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The Libzim is the reference implementation for the ZIM file format. It's a software library to read and write ZIM files on many systems and architectures. More information about the ZIM format and the openZIM project at

Release Repositories License Build Doc Codecov CodeFactor


This document assumes you have a little knowledge about software compilation. If you experience difficulties with the dependencies or with the Libzim compilation itself, we recommend to have a look to kiwix-build.


Although the Libzim can be compiled/cross-compiled on/for many systems, the following documentation explains how to do it on POSIX ones. It is primarily though for GNU/Linux systems and has been tested on recent releases of Ubuntu and Fedora.


The Libzim relies on many third party software libraries. They are prerequisites to the Kiwix library compilation. Following libraries need to be available:

  • LZMA (package liblzma-dev on Ubuntu)
  • ICU (package libicu-dev on Ubuntu)
  • Zstd (package libzstd-dev on Ubuntu)
  • Xapian - optional (package libxapian-dev on Ubuntu)

To test the code:

To build the documentations you need the packages:

These dependencies may or may not be packaged by your operating system. They may also be packaged but only in an older version. The compilation script will tell you if one of them is missing or too old. In the worse case, you will have to download and compile a more recent version by hand.

If you want to install these dependencies locally, then ensure that Meson (through pkg-config) will properly find them.


The Libzim builds using Meson version 0.43 or higher. Meson relies itself on Ninja, Pkg-config and few other compilation tools. Install them first:

  • Meson
  • Ninja
  • Pkg-config

These tools should be packaged if you use a cutting edge operating system. If not, have a look to the Troubleshooting section.


Once all dependencies are installed, you can compile Libzim with:

meson . build
ninja -C build

By default, it will compile dynamic linked libraries. All binary files will be created in the build directory created automatically by Meson. If you want statically linked libraries, you can add --default-library=static option to the Meson command.

If you want to build the documentation, we need to pass the -Ddoc=true option and run the doc target:

meson . build -Ddoc=true
ninja -C build doc

Depending on your system, ninja command may be called ninja-build.

By default, Libzim tries to compile with Xapian (and will generate an error if Xapian is not found). You can build without Xapian by passing the option -Dwith_xapian=false :

meson . build -Dwith_xapian=false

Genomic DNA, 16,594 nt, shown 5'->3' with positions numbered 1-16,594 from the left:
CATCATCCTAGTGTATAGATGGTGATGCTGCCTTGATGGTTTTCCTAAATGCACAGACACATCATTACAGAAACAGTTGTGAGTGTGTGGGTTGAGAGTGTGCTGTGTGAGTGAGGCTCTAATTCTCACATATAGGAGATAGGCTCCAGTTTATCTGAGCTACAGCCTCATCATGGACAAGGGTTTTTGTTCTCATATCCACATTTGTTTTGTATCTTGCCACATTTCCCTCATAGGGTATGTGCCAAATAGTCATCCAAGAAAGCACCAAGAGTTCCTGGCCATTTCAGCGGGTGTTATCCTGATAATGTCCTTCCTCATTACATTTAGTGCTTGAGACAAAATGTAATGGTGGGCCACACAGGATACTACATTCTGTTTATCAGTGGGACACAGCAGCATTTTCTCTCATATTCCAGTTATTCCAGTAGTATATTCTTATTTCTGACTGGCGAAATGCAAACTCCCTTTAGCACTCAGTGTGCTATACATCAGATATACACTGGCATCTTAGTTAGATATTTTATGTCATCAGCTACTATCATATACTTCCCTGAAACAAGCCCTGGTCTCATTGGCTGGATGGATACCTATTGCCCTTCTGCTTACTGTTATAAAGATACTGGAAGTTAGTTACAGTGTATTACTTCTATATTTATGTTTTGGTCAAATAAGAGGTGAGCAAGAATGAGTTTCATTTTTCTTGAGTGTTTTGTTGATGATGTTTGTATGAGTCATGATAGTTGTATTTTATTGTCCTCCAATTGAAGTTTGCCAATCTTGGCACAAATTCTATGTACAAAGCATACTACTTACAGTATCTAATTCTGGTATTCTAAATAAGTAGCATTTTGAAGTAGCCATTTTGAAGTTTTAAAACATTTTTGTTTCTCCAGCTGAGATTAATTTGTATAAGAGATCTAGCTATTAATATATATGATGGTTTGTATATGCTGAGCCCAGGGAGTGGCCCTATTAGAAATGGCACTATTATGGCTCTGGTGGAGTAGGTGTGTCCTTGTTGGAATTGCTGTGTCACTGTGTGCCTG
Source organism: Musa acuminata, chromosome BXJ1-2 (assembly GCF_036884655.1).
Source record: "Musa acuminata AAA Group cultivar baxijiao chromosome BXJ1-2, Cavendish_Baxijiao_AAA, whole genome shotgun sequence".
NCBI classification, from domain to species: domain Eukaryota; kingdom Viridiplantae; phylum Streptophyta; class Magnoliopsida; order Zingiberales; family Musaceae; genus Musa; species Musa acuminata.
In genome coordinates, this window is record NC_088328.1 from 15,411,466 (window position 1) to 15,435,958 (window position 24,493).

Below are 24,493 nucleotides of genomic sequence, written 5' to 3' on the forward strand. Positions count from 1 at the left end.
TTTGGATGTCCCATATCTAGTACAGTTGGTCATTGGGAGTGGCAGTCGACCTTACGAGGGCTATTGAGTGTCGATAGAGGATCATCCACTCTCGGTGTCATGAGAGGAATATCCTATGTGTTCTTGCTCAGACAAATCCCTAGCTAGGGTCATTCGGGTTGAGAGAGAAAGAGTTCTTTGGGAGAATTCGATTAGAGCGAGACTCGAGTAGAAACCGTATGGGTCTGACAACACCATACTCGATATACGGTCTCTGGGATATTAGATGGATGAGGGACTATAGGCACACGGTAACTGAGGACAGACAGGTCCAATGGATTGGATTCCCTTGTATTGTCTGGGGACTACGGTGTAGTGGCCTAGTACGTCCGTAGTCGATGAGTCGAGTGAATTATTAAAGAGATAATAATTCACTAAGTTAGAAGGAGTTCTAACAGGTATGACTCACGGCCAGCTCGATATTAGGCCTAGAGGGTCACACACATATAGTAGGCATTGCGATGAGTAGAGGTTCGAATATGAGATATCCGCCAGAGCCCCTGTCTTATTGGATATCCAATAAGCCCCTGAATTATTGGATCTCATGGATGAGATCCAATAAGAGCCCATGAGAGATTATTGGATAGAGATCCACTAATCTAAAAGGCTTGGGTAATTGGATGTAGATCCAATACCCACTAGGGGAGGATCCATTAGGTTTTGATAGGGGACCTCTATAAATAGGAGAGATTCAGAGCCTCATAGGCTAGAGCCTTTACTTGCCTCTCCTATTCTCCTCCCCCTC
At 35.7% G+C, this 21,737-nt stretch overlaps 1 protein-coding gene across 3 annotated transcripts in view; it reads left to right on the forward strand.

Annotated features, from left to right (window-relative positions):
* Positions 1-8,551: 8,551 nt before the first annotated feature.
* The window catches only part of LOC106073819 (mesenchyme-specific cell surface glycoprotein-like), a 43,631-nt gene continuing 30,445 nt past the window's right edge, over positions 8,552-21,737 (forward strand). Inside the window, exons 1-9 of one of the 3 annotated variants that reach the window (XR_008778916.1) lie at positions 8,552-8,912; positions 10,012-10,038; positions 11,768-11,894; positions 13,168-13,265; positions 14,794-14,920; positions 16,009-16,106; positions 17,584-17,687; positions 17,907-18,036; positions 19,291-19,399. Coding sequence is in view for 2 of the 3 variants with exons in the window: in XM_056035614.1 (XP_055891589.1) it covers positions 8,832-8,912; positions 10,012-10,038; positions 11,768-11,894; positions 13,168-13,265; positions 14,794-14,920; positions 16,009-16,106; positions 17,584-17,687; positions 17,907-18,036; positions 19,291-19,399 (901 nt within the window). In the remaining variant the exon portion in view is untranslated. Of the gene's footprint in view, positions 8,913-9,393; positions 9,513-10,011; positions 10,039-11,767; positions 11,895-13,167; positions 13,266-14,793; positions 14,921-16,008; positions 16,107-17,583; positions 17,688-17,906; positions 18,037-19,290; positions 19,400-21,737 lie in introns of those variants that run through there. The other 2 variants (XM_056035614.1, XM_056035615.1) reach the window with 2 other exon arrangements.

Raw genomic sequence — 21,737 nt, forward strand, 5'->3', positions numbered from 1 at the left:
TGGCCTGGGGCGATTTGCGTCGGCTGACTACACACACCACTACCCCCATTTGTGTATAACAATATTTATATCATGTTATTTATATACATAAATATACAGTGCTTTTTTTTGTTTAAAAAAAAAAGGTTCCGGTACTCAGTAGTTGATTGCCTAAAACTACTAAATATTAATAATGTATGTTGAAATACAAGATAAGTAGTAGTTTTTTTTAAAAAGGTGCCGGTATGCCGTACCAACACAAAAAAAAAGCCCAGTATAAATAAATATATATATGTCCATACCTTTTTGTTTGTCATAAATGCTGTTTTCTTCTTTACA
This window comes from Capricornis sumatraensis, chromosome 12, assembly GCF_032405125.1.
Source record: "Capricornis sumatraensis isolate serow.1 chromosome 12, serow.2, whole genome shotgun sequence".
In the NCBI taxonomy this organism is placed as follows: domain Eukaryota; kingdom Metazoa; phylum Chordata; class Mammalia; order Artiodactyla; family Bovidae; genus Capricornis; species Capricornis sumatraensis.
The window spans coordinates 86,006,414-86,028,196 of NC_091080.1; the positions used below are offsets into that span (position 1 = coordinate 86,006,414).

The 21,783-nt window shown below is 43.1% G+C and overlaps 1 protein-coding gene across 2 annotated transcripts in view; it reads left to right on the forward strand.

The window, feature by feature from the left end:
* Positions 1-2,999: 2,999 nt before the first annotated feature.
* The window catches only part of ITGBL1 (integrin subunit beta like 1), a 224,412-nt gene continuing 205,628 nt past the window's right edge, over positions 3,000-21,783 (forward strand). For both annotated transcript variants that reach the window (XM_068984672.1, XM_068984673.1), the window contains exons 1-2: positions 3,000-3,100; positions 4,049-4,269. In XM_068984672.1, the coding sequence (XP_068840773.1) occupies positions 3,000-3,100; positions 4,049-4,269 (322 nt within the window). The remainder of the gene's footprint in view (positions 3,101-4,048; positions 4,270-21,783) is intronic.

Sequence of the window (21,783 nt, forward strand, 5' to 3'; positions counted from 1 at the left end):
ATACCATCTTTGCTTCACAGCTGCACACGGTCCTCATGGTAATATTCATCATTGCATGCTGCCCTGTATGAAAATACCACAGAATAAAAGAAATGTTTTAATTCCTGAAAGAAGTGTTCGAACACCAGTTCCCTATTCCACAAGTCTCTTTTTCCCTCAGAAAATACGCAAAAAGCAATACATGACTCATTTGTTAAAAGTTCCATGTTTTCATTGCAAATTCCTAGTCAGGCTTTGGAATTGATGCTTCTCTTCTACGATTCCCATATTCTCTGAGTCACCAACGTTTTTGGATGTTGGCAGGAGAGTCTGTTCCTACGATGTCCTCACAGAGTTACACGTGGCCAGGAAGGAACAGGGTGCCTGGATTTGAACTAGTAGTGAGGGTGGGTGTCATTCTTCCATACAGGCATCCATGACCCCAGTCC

ninja -C build doc

If Libzim is compiled without Xapian, all search API are removed. You can test if an installed version of Libzim is compiled with or without xapian by testing the define LIBZIM_WITH_XAPIAN.


ZIM files needed by unit-tests are not included in this repository. By default, Meson will use an internal directory in your build directory, but you can specify another directory with option test_data_dir:

meson . build -Dtest_data_dir=<A_DIR_WITH_TEST_DATA>

Whatever you specify a directory or not, you need a extra step to download the data. At choice:

  • Get the data from the repository openzim/zim-testing-suite and put it yourself in the directory.
  • Use the script which will download and extract the data for you.
  • As ninja to do it for you with ninja download_test_data once the project is configured.

The simple workflow is:

meson . build # Configure the project (using default directory for test data)
cd build
ninja # Build
ninja download_test_data # Download the test data
meson test # Test

It is possible to deactivate all tests using test data zim files by passing none to the test_data_dir option:

meson . build -Dtest_data_dir=none
cd build
meson test # Run tests but tests needing test zim files.

If the automated tests fail or timeout, you need to be aware that some tests need up to 16GB of memory. You can skip those specific tests with:


Some tests are checking error detection in multithread environment and they need to sleep to let threads working (and detect error). How many time to wait depends of your computer. If you have error_in_creator test failing, you probably need to extend the waiting time. This can be done by setting the env variable WAIT_TIME_FACTOR_TEST to a float factor. The waiting time will multiplied by this factor.



If you want to install the Libzim and the headers you just have compiled on your system, here we go:

ninja -C build install

You might need to run the command as root (or using sudo), depending where you want to install the libraries. After the installation succeeded, you may need to run ldconfig (as root).


If you want to uninstall the Libzim:

ninja -C build uninstall

Like for the installation, you might need to run the command as root (or using sudo).


If you need to install Meson "manually":

virtualenv -p python3 ./ # Create virtualenv
source bin/activate      # Activate the virtualenv
pip3 install meson       # Install Meson
hash -r                  # Refresh bash paths

If you need to install Ninja "manually":

git clone git://
cd ninja
git checkout release
./ --bootstrap
mkdir ../bin
cp ninja ../bin
cd ..

If the compilation still fails, you might need to get a more recent version of a dependency than the one packaged by your Linux distribution. Try then with a source tarball distributed by the problematic upstream project or even directly from the source code repository.


GPLv2 or later, see COPYING for more details.